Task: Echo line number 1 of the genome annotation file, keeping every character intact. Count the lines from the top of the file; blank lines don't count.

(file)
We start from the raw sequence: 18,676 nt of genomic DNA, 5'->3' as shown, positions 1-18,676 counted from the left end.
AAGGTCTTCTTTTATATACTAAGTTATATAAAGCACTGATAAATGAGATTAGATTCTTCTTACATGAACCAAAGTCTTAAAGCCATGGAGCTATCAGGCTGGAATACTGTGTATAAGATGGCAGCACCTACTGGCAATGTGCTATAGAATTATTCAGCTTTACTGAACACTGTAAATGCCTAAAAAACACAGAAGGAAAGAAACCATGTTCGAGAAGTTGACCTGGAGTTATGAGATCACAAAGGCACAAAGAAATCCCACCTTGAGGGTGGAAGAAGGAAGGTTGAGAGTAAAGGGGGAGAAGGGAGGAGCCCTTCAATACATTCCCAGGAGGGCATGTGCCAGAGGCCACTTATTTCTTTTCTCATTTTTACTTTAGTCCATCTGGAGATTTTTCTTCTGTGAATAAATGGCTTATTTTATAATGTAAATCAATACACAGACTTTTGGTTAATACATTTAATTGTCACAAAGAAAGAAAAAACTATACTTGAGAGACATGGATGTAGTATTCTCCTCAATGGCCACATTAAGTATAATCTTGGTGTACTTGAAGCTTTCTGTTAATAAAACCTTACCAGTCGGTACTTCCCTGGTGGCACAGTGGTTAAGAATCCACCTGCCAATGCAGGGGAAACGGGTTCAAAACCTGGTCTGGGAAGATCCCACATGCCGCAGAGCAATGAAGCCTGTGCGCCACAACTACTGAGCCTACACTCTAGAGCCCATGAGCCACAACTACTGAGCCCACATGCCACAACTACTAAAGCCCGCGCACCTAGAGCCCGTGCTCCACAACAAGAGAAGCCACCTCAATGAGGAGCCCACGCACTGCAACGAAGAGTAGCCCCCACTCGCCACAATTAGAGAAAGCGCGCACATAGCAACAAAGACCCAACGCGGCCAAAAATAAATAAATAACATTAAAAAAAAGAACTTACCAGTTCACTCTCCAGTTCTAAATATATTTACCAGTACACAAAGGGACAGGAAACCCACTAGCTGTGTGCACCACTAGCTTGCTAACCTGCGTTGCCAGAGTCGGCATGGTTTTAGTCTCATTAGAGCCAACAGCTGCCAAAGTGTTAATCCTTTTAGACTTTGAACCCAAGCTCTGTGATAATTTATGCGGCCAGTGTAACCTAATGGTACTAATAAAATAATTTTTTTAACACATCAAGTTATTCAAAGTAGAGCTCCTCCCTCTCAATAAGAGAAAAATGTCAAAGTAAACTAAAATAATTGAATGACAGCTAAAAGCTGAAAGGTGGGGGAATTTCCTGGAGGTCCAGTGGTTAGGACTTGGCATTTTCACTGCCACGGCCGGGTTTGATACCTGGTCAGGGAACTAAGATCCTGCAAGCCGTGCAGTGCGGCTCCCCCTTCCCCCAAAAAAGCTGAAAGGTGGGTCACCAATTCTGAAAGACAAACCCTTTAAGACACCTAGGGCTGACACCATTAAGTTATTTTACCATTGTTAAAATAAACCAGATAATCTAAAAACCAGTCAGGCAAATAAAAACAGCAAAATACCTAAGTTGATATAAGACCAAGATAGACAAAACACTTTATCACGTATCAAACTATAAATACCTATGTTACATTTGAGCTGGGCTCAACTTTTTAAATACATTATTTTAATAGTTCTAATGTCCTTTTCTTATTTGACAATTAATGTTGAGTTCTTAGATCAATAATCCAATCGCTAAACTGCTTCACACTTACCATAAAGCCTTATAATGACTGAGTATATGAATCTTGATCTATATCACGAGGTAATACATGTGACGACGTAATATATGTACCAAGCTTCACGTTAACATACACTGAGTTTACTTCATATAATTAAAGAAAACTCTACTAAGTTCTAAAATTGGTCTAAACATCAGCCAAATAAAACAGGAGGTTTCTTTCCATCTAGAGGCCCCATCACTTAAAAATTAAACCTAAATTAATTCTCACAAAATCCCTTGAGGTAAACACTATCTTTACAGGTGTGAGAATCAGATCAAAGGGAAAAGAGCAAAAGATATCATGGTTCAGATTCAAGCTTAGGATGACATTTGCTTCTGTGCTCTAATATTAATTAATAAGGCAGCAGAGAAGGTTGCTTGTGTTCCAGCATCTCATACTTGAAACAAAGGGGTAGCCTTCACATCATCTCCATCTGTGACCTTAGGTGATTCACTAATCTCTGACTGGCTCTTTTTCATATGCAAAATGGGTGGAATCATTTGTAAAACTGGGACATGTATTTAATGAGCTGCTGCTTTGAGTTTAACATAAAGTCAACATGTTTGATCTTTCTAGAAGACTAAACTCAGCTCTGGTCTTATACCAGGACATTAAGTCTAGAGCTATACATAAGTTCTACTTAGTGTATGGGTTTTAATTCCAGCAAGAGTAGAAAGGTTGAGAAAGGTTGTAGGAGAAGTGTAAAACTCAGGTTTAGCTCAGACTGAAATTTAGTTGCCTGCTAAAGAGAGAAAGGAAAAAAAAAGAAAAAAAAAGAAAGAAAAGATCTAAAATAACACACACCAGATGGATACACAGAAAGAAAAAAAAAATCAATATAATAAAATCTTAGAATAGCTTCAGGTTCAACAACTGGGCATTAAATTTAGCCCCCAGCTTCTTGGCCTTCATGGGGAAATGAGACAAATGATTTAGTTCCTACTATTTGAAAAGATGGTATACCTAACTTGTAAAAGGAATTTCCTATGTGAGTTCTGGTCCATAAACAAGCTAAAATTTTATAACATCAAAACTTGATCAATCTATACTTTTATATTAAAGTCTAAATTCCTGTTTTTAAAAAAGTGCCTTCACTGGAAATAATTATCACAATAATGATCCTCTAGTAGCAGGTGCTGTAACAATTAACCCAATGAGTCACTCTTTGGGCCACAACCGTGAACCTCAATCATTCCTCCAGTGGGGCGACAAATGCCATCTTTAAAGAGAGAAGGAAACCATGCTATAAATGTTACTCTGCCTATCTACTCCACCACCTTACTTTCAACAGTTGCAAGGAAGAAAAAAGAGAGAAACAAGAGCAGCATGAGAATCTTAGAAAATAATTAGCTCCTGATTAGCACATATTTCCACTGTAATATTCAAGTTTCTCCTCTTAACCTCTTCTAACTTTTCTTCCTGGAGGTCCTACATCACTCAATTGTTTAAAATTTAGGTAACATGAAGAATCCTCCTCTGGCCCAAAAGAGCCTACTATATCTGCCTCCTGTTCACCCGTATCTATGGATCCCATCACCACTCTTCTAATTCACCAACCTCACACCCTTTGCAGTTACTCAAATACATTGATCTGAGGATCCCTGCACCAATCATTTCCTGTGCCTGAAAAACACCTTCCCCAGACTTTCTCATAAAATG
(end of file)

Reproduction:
We start from the raw sequence: 18,676 nt of genomic DNA, 5'->3' as shown, positions 1-18,676 counted from the left end.